The Constitution was made to guard the people against the dangers of good intentions." --American Statesman Daniel Webster (1782-1852)

Tuesday, October 11, 2011

Fuel Savers........?

I saw this on Yahoo news and I though it was worth posting.  With the cost of fuel fluctuating and the high possibility due to the Obungler economy that the cost of fuel will continue to rise.

Fuel-Saving Devices Debunked

Fuel's Gold: Too good to be true? Dynamic Ionizer, Fuel Doctor FD-47, and three others tested.

The key to any hustle is a believable story. It’s no different with fuel-saving flimflams, which often claim to exploit some small, overlooked factor that automakers or oil companies don’t want you to know about. Normally, we wouldn’t give a second thought to fuel-economy hucksterism, but our dedication to journalistic inquiry—and our desire to save you a few bucks in these times of rising gas prices—found us ordering five items that promise to stretch your petrodollar. Four of the five devices showed up, and we tested each in a Mazda 3 and a Jeep Grand Cherokee at steady speeds—35 and 70 mph—on the oval test track at Chrysler’s Chelsea proving ground. A ScanGauge II tool (www.scangauge.com), which plugs into a vehicle’s OBD II port, provided accurate average-fuel-economy measurements. The results?  Well, we hope they don’t surprise you.

$30.00 (www.toa-corp.co.jp)
The Claim: “Simply placed in the fuel tank or air filter, the Dynamic Ionizer pellets act as a molecular Ionizer on the fuel in the tank and air on the filter. This dynamic ionizing effect energies [sic] the fuel and air at molecular level [sic] causing [sic] to be agitated as it enters the combustion chambers.”
The Result: We never had a chance to try out these magic beans. Six weeks after we received a shipping notification from pre-tsunami Japan, this product had yet to arrive.

$59.99 (www.fueldoctorusa.com)
The Claim: Plugged into the cigarette-lighter socket, “the FD-47 increases a vehicle’s miles per gallon (MPG) through power conditioning of the vehicle’s electrical systems. Conditioned and clean power allows the vehicle’s electronic control unit (ECU), fuel injection and engine timing equipment to operate more efficiently.”
The Result: The modest improvement we saw is nowhere near the claim of  “up to 25 percent” more mpg and likely attributable to minor variables such as wind. Post-test, we cracked open the FD-47 to find a simple circuit board for the LED lights. Even if you could “condition” the ECU through the lighter socket, it’s unlikely  the Fuel Doctor is doing so. On the upside, it might help prevent you from smoking in your car.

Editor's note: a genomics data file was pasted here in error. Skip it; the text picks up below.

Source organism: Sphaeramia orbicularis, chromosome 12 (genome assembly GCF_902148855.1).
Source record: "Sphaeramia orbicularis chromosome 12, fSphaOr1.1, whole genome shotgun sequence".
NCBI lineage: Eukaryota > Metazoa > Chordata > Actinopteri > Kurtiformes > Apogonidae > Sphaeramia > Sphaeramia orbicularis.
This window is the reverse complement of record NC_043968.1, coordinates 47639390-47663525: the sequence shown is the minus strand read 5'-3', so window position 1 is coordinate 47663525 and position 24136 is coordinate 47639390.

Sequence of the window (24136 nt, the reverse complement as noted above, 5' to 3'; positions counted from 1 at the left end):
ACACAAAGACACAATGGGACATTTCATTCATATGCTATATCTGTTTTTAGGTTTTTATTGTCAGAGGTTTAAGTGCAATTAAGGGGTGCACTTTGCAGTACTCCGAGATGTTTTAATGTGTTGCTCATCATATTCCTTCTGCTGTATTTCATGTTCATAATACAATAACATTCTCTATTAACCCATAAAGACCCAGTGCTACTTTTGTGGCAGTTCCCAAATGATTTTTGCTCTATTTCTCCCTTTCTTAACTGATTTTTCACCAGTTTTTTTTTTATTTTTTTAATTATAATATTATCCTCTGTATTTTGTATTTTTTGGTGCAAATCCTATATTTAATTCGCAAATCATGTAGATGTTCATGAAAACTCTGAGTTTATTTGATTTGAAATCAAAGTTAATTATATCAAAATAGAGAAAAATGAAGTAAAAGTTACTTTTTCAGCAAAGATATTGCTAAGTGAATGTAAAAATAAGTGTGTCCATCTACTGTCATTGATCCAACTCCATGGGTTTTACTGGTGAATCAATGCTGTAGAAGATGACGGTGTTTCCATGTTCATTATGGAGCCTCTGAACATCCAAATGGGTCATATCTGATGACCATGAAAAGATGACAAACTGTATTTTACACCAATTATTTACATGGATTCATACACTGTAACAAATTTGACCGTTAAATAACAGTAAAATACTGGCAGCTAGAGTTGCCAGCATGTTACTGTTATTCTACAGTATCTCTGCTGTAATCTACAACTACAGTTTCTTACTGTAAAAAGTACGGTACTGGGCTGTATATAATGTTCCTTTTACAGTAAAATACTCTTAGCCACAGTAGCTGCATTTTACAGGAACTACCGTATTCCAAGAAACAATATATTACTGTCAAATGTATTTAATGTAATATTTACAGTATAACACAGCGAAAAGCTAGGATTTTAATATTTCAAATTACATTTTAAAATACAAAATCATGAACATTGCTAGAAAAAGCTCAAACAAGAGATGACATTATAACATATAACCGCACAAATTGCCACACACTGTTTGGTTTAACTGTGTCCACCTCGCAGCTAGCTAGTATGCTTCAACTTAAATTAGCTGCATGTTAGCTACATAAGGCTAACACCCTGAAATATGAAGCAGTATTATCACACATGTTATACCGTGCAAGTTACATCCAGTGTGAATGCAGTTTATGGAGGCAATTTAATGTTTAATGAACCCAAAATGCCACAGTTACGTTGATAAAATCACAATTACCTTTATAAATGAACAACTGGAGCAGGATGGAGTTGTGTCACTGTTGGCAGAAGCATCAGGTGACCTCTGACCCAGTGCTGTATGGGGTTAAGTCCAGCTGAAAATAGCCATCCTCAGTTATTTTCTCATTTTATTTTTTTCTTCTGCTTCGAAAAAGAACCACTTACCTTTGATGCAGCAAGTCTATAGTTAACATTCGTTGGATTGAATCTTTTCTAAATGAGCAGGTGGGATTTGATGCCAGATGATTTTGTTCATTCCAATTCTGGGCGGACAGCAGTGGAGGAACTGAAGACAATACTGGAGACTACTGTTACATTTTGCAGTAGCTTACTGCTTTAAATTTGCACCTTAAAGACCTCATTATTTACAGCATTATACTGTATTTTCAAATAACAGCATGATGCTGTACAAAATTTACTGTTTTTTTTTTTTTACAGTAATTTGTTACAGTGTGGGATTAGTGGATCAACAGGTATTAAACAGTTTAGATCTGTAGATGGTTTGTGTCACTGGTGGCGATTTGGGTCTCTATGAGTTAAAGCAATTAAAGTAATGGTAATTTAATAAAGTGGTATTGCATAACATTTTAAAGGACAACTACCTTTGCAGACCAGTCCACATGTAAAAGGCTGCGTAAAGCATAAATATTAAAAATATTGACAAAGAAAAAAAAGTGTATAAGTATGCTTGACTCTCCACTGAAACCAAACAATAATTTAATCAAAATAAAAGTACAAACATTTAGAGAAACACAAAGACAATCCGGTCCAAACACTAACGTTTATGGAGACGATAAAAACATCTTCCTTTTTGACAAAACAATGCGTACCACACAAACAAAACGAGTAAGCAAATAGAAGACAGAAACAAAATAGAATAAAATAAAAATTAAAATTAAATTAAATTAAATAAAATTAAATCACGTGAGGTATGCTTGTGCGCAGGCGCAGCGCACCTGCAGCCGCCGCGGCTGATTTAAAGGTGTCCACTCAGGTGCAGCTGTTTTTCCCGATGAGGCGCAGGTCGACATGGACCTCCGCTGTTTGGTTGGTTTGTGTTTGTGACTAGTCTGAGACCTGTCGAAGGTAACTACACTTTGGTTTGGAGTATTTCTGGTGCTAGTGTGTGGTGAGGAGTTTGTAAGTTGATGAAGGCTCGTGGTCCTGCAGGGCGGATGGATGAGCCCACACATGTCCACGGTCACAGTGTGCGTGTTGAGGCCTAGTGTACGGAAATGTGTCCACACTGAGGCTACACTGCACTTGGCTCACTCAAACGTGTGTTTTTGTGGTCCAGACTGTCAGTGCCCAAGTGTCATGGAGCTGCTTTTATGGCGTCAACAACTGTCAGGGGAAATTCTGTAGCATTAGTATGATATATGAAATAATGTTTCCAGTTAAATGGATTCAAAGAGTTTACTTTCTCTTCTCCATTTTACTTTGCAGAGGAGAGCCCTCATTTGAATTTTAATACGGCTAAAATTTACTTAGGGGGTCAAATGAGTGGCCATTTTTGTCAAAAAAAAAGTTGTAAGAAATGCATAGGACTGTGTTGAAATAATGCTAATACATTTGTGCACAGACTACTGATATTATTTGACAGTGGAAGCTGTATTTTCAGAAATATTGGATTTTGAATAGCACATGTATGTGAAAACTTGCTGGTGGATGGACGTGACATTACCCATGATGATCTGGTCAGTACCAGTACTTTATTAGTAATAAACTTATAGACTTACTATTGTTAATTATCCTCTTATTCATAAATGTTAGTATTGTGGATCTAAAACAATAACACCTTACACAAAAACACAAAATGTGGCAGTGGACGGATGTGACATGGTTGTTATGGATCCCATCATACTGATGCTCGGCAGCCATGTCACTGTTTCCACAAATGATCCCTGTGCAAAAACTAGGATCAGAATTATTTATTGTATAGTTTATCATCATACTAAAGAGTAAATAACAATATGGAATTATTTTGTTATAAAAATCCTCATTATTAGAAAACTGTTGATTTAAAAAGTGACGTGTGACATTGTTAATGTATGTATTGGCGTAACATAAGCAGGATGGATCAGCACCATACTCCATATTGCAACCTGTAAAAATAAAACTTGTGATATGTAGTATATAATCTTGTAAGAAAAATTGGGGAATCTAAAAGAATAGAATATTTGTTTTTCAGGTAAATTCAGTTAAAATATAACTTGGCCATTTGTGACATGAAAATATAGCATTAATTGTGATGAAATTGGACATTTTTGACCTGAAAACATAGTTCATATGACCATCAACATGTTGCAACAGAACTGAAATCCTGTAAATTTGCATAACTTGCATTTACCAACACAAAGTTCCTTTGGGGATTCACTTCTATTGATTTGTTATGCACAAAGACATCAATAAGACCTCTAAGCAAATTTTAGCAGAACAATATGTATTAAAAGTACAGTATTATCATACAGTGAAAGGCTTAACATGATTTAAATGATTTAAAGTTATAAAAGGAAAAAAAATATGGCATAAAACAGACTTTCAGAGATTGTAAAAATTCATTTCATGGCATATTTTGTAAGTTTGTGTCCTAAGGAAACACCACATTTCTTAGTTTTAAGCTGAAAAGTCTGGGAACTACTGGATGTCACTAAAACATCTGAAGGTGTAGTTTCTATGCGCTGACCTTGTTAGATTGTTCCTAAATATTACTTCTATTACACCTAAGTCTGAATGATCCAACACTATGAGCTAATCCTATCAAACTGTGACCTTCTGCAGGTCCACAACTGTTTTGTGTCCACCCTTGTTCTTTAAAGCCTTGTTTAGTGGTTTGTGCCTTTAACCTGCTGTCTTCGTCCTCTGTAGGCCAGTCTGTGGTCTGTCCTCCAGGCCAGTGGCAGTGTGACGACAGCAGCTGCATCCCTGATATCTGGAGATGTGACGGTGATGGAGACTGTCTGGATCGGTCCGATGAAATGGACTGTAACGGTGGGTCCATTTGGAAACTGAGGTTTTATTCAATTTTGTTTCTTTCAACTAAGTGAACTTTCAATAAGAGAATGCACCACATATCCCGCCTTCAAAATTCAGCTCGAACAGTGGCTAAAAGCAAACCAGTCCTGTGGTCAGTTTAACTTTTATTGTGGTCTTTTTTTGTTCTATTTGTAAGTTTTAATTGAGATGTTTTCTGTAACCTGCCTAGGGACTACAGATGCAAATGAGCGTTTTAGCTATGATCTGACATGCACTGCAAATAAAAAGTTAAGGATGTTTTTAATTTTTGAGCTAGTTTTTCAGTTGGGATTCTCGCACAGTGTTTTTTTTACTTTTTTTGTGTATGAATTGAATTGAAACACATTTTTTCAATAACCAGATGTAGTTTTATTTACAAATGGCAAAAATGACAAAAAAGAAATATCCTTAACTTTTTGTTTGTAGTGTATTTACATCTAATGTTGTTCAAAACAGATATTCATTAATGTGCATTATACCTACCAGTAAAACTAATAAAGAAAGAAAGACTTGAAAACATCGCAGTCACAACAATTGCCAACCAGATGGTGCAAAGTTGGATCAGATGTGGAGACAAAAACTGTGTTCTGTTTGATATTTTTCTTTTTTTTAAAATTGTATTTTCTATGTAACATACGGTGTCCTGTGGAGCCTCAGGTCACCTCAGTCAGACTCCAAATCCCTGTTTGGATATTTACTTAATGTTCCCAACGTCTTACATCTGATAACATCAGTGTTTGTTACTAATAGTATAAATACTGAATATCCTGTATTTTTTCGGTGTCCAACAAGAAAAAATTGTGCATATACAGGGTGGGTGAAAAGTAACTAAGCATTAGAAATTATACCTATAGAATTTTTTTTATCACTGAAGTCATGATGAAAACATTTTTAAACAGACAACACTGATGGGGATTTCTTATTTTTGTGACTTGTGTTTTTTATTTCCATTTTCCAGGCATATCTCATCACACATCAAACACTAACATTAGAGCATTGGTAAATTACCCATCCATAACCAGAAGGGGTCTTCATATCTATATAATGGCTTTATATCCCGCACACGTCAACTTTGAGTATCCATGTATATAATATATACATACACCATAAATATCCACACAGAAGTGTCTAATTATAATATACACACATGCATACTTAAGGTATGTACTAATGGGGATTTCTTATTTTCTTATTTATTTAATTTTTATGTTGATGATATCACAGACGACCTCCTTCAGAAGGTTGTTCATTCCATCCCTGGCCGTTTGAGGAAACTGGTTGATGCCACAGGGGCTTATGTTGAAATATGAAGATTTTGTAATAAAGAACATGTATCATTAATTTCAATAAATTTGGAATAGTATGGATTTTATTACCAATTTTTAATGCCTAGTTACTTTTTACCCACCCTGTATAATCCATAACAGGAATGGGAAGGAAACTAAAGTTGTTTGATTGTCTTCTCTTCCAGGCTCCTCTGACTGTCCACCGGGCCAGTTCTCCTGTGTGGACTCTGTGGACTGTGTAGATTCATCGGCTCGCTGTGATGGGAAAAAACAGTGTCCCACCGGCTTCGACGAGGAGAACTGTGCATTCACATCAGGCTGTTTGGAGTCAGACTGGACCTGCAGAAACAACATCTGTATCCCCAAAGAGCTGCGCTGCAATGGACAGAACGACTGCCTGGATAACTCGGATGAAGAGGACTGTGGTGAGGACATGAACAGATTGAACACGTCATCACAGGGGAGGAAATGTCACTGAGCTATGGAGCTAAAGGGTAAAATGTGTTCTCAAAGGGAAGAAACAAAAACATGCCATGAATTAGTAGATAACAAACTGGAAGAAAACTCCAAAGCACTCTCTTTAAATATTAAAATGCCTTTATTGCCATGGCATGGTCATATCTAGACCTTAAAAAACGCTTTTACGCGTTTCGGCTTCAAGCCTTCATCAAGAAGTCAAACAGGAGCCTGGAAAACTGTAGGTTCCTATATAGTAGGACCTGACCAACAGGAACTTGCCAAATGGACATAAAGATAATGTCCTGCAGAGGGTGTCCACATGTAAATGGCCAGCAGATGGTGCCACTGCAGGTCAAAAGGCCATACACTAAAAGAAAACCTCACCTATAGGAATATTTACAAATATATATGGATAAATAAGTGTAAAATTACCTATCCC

35 mph
: +2% 70 mph: +1%

Update: The people at Fuel Doctor take issue with our test of their product. Fuel Doctor claims that its product is meant for vehicles that are 2 or more years old. We acknowledge that our test was performed on newer vehicles and stand behind our result. If you wish to perform your own examination we refer you to Fuel Doctor’s 90-day money back guarantee. We recommend you don't bother, though. Our follow-up test, performed with help from an independent expert, supports our initial conclusion.


$99.95 (www.sunautomobile.com)
The Claim: “The vehicle’s voltage will drop when electrical components are in use and when the car is under acceleration; Hyper Voltage System stores electricity to provide constant voltage to your electrical system.”
The Result: Remember the thing about a credible story? Here’s a perfect example. Accessories sap power from the electrical system. The alternator responds by pumping out more power and increasing the engine’s load and fuel consumption. The capacitors in the Hot InaZma Eco (we took a destructive peek inside) are not likely what was responsible for the negligible fuel-economy improvement we measured.
35 mph
: +2% 70 mph: +1%

$129.99 (www.moletech.biz)
The Claim: “Moletech is a fuel enrichment system that modifies the properties of fuel. It changes the molecular aggregation of the fuel from larger clusters to smaller clusters or even single molecules by breaking down the van der Waals force between the fuel molecules. The smaller fuel molecules expose a larger surface area for improved contact with oxygen which produces a better combustion reaction, in turn allowing greater fuel efficiency.”
The Result: The Moletech consists of three small cylinders: one for the fuel tank, one for the air cleaner, and one for a coolant line. After installation, these passive devices require an “activation,” whereby you rev the engine for a few minutes. Even if the chemistry mumbo jumbo were real, what’s to stop the fuel from clumping up again on the way to the engine? You’re better off wearing a special fuel-optimization party hat than buying the Moletech.
35 mph: +2% 70 mph: -1%

$23.99 (www.jcwhitney.com)
The Claim: “When gasoline remains in your tank over time, the fuel molecules start to cluster. The molecules on the inside of these clusters can’t be exposed to the oxygen necessary for combustion. The result is incomplete fuel burn with the unburned molecules emitted as pollution or remaining inside the engine as damaging carbon/varnish deposits. [It delivers] an abrupt designed magnetic field to break up these fuel clusters, exposing all molecules to the oxygen, ensuring the best fuel burn possible!”
The Result: Fuel readily burns when it’s vaporized, mixed properly with oxygen, and lit with a spark. Save the magnets for a bracelet that improves your golf game. For the truly gullible, the company also offers an “ultra-heavy-duty” version for $38.99.
35 mph: -2% 70 mph: -5%

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